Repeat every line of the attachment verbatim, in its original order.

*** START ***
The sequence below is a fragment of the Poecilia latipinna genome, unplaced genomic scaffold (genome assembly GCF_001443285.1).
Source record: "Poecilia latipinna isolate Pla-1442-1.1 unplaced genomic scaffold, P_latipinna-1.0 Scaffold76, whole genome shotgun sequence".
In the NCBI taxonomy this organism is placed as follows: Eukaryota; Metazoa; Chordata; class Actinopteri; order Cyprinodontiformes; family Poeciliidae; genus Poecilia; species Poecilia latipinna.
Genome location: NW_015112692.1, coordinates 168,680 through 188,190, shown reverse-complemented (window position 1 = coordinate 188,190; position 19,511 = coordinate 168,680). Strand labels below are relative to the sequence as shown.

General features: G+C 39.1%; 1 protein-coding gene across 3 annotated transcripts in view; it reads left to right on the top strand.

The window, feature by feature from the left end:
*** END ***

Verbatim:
The sequence below is a fragment of the Poecilia latipinna genome, unplaced genomic scaffold (genome assembly GCF_001443285.1).
Source record: "Poecilia latipinna isolate Pla-1442-1.1 unplaced genomic scaffold, P_latipinna-1.0 Scaffold76, whole genome shotgun sequence".
In the NCBI taxonomy this organism is placed as follows: Eukaryota; Metazoa; Chordata; class Actinopteri; order Cyprinodontiformes; family Poeciliidae; genus Poecilia; species Poecilia latipinna.
Genome location: NW_015112692.1, coordinates 168,680 through 188,190, shown reverse-complemented (window position 1 = coordinate 188,190; position 19,511 = coordinate 168,680). Strand labels below are relative to the sequence as shown.

General features: G+C 39.1%; 1 protein-coding gene across 3 annotated transcripts in view; it reads left to right on the top strand.

The window, feature by feature from the left end: